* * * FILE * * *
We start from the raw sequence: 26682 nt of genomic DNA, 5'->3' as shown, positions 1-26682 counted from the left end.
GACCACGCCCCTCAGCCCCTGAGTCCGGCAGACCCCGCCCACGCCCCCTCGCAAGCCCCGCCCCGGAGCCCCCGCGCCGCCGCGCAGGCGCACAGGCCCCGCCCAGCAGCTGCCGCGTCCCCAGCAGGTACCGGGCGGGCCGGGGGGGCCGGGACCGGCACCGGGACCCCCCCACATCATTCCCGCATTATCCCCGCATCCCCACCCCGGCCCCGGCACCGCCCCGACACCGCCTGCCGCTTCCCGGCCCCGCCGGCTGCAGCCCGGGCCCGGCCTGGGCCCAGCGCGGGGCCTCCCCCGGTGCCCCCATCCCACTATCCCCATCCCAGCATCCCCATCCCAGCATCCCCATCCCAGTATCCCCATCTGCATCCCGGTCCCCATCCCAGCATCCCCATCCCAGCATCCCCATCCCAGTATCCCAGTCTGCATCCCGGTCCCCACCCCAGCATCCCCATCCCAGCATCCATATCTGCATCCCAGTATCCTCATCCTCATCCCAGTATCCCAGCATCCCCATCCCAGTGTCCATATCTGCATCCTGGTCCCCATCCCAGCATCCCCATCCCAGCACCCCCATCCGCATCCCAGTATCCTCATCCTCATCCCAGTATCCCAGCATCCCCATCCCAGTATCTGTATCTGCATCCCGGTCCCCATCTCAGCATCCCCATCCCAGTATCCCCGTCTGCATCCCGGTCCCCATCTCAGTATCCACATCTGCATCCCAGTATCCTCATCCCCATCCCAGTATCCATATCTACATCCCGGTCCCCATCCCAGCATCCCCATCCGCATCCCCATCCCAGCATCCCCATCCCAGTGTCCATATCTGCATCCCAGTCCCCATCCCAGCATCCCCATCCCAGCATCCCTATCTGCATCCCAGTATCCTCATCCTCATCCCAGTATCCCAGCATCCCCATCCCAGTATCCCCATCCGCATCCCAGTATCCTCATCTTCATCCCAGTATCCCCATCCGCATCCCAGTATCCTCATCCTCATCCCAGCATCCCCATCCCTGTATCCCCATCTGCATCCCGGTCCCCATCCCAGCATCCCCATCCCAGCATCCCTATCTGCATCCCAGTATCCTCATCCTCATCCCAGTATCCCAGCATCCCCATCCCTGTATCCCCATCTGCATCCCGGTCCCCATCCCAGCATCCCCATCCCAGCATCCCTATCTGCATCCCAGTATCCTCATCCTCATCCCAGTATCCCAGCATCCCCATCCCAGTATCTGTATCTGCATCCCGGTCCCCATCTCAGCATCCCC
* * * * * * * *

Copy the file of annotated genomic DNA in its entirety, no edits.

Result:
We start from the raw sequence: 26682 nt of genomic DNA, 5'->3' as shown, positions 1-26682 counted from the left end.
GACCACGCCCCTCAGCCCCTGAGTCCGGCAGACCCCGCCCACGCCCCCTCGCAAGCCCCGCCCCGGAGCCCCCGCGCCGCCGCGCAGGCGCACAGGCCCCGCCCAGCAGCTGCCGCGTCCCCAGCAGGTACCGGGCGGGCCGGGGGGGCCGGGACCGGCACCGGGACCCCCCCACATCATTCCCGCATTATCCCCGCATCCCCACCCCGGCCCCGGCACCGCCCCGACACCGCCTGCCGCTTCCCGGCCCCGCCGGCTGCAGCCCGGGCCCGGCCTGGGCCCAGCGCGGGGCCTCCCCCGGTGCCCCCATCCCACTATCCCCATCCCAGCATCCCCATCCCAGCATCCCCATCCCAGTATCCCCATCTGCATCCCGGTCCCCATCCCAGCATCCCCATCCCAGCATCCCCATCCCAGTATCCCAGTCTGCATCCCGGTCCCCACCCCAGCATCCCCATCCCAGCATCCATATCTGCATCCCAGTATCCTCATCCTCATCCCAGTATCCCAGCATCCCCATCCCAGTGTCCATATCTGCATCCTGGTCCCCATCCCAGCATCCCCATCCCAGCACCCCCATCCGCATCCCAGTATCCTCATCCTCATCCCAGTATCCCAGCATCCCCATCCCAGTATCTGTATCTGCATCCCGGTCCCCATCTCAGCATCCCCATCCCAGTATCCCCGTCTGCATCCCGGTCCCCATCTCAGTATCCACATCTGCATCCCAGTATCCTCATCCCCATCCCAGTATCCATATCTACATCCCGGTCCCCATCCCAGCATCCCCATCCGCATCCCCATCCCAGCATCCCCATCCCAGTGTCCATATCTGCATCCCAGTCCCCATCCCAGCATCCCCATCCCAGCATCCCTATCTGCATCCCAGTATCCTCATCCTCATCCCAGTATCCCAGCATCCCCATCCCAGTATCCCCATCCGCATCCCAGTATCCTCATCTTCATCCCAGTATCCCCATCCGCATCCCAGTATCCTCATCCTCATCCCAGCATCCCCATCCCTGTATCCCCATCTGCATCCCGGTCCCCATCCCAGCATCCCCATCCCAGCATCCCTATCTGCATCCCAGTATCCTCATCCTCATCCCAGTATCCCAGCATCCCCATCCCTGTATCCCCATCTGCATCCCGGTCCCCATCCCAGCATCCCCATCCCAGCATCCCTATCTGCATCCCAGTATCCTCATCCTCATCCCAGTATCCCAGCATCCCCATCCCAGTATCTGTATCTGCATCCCGGTCCCCATCTCAGCATCCCC